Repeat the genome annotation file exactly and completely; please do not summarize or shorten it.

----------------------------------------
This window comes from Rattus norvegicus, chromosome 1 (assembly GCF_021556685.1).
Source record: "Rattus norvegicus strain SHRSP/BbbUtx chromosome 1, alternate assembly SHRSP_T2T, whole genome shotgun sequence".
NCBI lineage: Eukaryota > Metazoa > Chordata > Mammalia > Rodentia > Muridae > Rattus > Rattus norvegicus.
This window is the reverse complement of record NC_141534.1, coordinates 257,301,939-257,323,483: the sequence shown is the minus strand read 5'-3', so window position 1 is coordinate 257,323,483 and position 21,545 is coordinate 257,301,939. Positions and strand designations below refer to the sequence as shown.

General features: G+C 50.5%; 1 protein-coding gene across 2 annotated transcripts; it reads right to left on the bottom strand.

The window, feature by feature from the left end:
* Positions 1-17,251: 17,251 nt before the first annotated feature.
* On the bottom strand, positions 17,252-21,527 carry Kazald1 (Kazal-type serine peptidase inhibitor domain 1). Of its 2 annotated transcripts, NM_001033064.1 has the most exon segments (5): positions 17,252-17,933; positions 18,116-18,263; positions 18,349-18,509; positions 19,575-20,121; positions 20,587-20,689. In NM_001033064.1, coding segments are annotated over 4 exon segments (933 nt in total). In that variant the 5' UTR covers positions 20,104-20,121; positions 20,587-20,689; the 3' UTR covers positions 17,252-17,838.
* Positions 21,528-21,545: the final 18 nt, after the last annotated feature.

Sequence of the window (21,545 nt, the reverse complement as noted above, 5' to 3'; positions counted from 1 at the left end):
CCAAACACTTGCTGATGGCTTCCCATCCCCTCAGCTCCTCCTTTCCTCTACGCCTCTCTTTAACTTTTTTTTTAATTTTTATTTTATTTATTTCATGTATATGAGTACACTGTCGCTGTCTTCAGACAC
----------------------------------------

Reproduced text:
This window comes from Rattus norvegicus, chromosome 1 (assembly GCF_021556685.1).
Source record: "Rattus norvegicus strain SHRSP/BbbUtx chromosome 1, alternate assembly SHRSP_T2T, whole genome shotgun sequence".
NCBI lineage: Eukaryota > Metazoa > Chordata > Mammalia > Rodentia > Muridae > Rattus > Rattus norvegicus.
This window is the reverse complement of record NC_141534.1, coordinates 257,301,939-257,323,483: the sequence shown is the minus strand read 5'-3', so window position 1 is coordinate 257,323,483 and position 21,545 is coordinate 257,301,939. Positions and strand designations below refer to the sequence as shown.

General features: G+C 50.5%; 1 protein-coding gene across 2 annotated transcripts; it reads right to left on the bottom strand.

The window, feature by feature from the left end:
* Positions 1-17,251: 17,251 nt before the first annotated feature.
* On the bottom strand, positions 17,252-21,527 carry Kazald1 (Kazal-type serine peptidase inhibitor domain 1). Of its 2 annotated transcripts, NM_001033064.1 has the most exon segments (5): positions 17,252-17,933; positions 18,116-18,263; positions 18,349-18,509; positions 19,575-20,121; positions 20,587-20,689. In NM_001033064.1, coding segments are annotated over 4 exon segments (933 nt in total). In that variant the 5' UTR covers positions 20,104-20,121; positions 20,587-20,689; the 3' UTR covers positions 17,252-17,838.
* Positions 21,528-21,545: the final 18 nt, after the last annotated feature.

Sequence of the window (21,545 nt, the reverse complement as noted above, 5' to 3'; positions counted from 1 at the left end):
CCAAACACTTGCTGATGGCTTCCCATCCCCTCAGCTCCTCCTTTCCTCTACGCCTCTCTTTAACTTTTTTTTTAATTTTTATTTTATTTATTTCATGTATATGAGTACACTGTCGCTGTCTTCAGACAC